Like many of you, I’m at home today. Since I’m self-employed, that’s not as earth shattering a change as I’m sure it is for most of you out there, but it’s still not as it once was. For one thing, everyone else is home too. That normally only happened in the summer and at Christmas, when the rest of my family had some vacation time. And a client I work with and actually travel to their office every day to work with, is on a strict work-from-home policy. Fortunately, they’re well equipped for it, and I’m used to it anyway. But with everyone else being here, it’s a disruption to the daily routine for sure. 

To cap that all off, recreation facilities are closed, stores and restaurants are open but limiting their hours, and I even see fewer people just out and about in general as people respect the social distancing that will help slow the pace of the spread of the virus to avoid overwhelming our healthcare systems around the world. 

COVID-19 is our reality for the moment. It will change us, for certain, but life will return to normal. And hopefully we won’t have to wait too long for that to happen. The best thing we can do is stay calm, be respectful of the inconvenient restrictions this will place on our lives, and do our best to keep moving forward.

One of the biggest disruptions this stay-at-home reality will impose is on our level of physical activity. For many, the act of getting ready and going to work is the extent of their physical activity for the day. Our levels of activity as a society, coupled with a diet of diminishing quality over generations of readily available and cheap processed foods filled with sugar, salt, and unhealthy fats, have had a toll on our physical and mental well being. The levels of obesity, cardiac disease, diabetes, respiratory ailments – have all risen as our level of health has declined. Movement is essential not just to our physical health but our mental health as well.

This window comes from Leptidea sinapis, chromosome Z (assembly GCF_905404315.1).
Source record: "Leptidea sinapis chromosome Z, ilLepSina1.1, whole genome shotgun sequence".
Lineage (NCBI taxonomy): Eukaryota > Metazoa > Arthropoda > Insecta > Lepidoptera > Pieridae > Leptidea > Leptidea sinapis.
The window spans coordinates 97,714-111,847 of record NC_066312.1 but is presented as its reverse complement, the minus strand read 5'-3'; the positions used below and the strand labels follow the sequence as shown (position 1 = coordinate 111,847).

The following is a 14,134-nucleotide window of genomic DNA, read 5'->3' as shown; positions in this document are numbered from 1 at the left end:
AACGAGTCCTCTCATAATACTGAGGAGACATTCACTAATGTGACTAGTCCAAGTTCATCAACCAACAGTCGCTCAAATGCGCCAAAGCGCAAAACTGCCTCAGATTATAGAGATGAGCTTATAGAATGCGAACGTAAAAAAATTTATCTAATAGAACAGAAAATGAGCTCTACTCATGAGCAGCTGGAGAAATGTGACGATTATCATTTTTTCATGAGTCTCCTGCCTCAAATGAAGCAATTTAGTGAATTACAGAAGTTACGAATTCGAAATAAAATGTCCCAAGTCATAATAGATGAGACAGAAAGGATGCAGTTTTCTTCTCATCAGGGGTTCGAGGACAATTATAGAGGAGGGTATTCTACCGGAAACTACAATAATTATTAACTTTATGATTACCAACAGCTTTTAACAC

So my concern, as a parent, as a husband, as son, as a brother – and as a very active person who coaches  and trains others people using the constantly varied functional movements performed with intensity – the methodology known as CrossFit – is that being stuck in the house for the next little bit could risk making this silent epidemic worse. 

So, here’s my idea. I want people to move. You don’t have to be a crossfitter for this to apply. You just have to be a human. Don’t allow the current situation to keep you on the couch. In fact, if you’re home with the kids right now, or even just on your own, you have never had a better opportunity to take charge of your health, as long as you accept that challenge. If you dropped and did 20 push-ups in the middle of a meeting, or while you were at your kid’s soccer game, or while shopping for groceries, you’d undoubtedly get some fun looks. You do that while you’re at home – who cares? Who’s going to see you? You don’t even have to see yourself in a mirror. You just have to move.

With that spirit in mind, since I have a small but growing audience of people who clearly think fitness is worth thinking about, I’m going to use my little soap box to try to change some people – or just reinforce what they already know. Moving is good. Being sedentary is bad.